I have a whole pile of science-y book reviews on two of my older blogs, here and here. Both of those blogs have now been largely superseded by or merged into this one. So I’m going to be slowly moving the relevant reviews over here. I’ll mostly be doing the posts one or two per weekend and I’ll occasionally be merging two or more shorter reviews into one post here.
This one, of King of Infinite Space: Donald Coxeter, the Man Who Saved Geometry, is from December 11, 2006.
I’m reading a lot of science auto/biography these days, and generally enjoying it a lot. While generally not much of a fan of the “great man” theory of science history, I also tend to like a really good story. Siobhan Roberts‘s biography of mathematician Harold Scott MacDonald “Donald” Coxeter is a little more heavily weighted on the “great man” side of the equation a perhaps a little light on the “good story” but I enjoyed it tremendously nevertheless. Not least because I have a rather interesting personal connection to this book, but more on that later.
So, who was Donald Coxeter? In a sense, he was the Einstein of geometry in the 20th century, in the sense that Einstein demonstrated that science wasn’t exhausted in the 19th century, Coxeter demonstrated that classical geometry wasn’t exhausted either, that there was a lot of interesting avenues for important research and applications, both in science and the arts.
A nice quote from page 4, giving a sense of the man and his life’s passion.
Coxeter was also known to be both instructive and entertaining in revealing the hidden symmetry of an apple. Around the dinner table with colleagues gathered for the American Math Society conference in 1981, he asked: ” Did you know t hat apples do not have cores?” They thought he was pulling their legs, until the hostess, Marjorie Senechal, a mathematics professor at Smith College, procured an apple and placed it before him with a knife, as requested. He filleted the fruit into thin horizontal sections, demonstrating that there was no stem-to-stern core, but rather elongated pods of seeds within. The piece de resistence occurred when he reached the center of the apple and sliced through the equator. There lay it’s secret symmetry — not nature’s sloppy attempt at spherical symmetry, as suggested by an apple’s exterior, but rather perfect fivefold symmetry, hidden at the apple’s heart: the apple seeds were arranged in a five-point star. Everyone around the table gasped when they saw it. “It just shows,” said Senechal, “that he was looking everywhere, and looking deeply. Coxeter delighted in the geometry of everyday objects, and, because he was so curious and astute, he found symmetries and regularities in these objects that the rest of us never suspected.”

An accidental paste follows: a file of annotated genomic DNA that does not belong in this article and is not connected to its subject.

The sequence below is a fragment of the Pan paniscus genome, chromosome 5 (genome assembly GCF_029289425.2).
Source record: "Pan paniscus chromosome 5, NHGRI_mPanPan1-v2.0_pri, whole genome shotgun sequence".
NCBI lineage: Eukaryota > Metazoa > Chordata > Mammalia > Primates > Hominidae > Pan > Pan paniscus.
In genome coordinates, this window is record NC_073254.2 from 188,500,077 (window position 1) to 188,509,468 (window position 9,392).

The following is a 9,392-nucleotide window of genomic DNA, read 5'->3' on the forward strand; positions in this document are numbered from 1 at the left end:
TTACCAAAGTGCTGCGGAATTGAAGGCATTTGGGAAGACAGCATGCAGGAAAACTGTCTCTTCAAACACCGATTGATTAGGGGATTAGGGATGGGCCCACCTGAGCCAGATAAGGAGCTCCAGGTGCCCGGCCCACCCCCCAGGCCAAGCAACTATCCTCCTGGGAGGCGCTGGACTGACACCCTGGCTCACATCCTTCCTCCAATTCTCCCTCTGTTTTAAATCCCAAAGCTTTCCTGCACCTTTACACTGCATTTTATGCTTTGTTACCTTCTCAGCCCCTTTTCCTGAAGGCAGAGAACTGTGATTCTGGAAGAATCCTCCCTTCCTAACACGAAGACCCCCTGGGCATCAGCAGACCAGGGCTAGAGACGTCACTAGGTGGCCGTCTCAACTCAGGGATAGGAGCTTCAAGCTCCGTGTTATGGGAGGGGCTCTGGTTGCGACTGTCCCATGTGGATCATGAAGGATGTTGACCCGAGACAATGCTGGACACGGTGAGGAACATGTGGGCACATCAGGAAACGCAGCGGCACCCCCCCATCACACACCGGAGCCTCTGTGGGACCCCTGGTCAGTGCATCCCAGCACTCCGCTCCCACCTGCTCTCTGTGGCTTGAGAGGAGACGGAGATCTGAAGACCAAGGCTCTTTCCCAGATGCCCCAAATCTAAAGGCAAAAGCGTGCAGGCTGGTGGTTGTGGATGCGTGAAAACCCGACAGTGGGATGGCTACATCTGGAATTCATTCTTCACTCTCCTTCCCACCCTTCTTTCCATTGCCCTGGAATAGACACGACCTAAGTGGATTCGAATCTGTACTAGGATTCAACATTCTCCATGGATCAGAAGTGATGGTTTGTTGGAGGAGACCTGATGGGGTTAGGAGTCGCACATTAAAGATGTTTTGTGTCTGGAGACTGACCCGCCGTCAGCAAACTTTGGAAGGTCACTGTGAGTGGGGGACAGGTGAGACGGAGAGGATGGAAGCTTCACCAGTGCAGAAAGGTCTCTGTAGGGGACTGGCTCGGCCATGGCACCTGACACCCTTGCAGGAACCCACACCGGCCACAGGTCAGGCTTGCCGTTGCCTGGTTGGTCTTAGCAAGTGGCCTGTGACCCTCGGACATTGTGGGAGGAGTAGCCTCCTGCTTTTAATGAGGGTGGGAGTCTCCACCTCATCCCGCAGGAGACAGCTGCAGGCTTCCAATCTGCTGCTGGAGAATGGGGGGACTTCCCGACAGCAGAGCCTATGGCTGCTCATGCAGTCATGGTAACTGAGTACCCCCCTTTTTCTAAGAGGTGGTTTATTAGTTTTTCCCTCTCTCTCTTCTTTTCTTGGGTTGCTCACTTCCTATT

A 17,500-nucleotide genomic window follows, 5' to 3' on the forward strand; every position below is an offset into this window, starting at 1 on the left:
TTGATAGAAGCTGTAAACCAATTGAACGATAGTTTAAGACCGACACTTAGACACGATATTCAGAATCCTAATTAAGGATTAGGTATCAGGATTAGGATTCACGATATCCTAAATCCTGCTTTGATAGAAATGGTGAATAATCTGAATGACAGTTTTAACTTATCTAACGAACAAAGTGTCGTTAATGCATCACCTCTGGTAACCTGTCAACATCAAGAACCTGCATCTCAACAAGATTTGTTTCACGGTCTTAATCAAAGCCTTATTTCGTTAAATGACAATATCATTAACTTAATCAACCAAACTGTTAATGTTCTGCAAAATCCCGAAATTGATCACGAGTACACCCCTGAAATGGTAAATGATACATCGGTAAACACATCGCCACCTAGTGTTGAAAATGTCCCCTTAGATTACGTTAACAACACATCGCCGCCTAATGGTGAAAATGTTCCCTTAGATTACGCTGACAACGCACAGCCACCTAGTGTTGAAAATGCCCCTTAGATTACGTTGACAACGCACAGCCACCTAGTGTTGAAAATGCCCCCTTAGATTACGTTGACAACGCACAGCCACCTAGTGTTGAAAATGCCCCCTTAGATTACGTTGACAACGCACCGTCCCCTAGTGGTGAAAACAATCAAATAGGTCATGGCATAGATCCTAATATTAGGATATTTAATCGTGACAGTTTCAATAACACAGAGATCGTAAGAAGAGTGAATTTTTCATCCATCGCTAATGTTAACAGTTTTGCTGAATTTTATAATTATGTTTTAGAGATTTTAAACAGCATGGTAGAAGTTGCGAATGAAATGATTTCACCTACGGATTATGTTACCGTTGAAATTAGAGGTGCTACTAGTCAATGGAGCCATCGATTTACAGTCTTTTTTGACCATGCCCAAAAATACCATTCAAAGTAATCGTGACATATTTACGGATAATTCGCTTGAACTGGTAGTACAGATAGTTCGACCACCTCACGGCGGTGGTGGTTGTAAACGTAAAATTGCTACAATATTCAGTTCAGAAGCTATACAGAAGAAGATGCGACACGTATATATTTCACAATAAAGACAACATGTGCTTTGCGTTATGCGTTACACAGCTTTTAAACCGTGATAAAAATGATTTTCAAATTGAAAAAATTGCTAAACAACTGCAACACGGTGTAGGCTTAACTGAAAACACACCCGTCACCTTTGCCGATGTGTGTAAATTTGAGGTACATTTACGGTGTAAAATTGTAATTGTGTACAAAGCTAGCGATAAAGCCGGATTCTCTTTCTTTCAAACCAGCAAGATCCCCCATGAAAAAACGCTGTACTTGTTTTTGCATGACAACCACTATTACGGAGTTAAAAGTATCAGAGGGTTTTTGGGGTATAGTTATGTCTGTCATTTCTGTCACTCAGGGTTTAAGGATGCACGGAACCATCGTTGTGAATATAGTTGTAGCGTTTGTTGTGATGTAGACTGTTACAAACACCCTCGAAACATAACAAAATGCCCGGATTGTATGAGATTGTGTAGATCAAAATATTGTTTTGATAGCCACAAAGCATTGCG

And this is what Benoit Mandelbrot had to say about Coxeter style and place in history (p127):
“He was viewed as a throwback…He was a bit marginal…I remember feeling the strength of his style. The enjoyment Coxeter always had handling shapes, models, and letting models help him dream, is something I find very attractive and very important — the spirit of loving shapes and the role of the eye and the hand, that what I found so marvellous in Coxeter.”
“Most people are not strong enough to have a well-defined personal style…The should bend according to fashion or circumstance and he clearly did not bend. He kept with his classical tradition of geometry, wich had been totally flattened — pulverized would be even closer — by Bourbaki. to learn mathematics without pictures is criminal, a ridiculous enterprise.”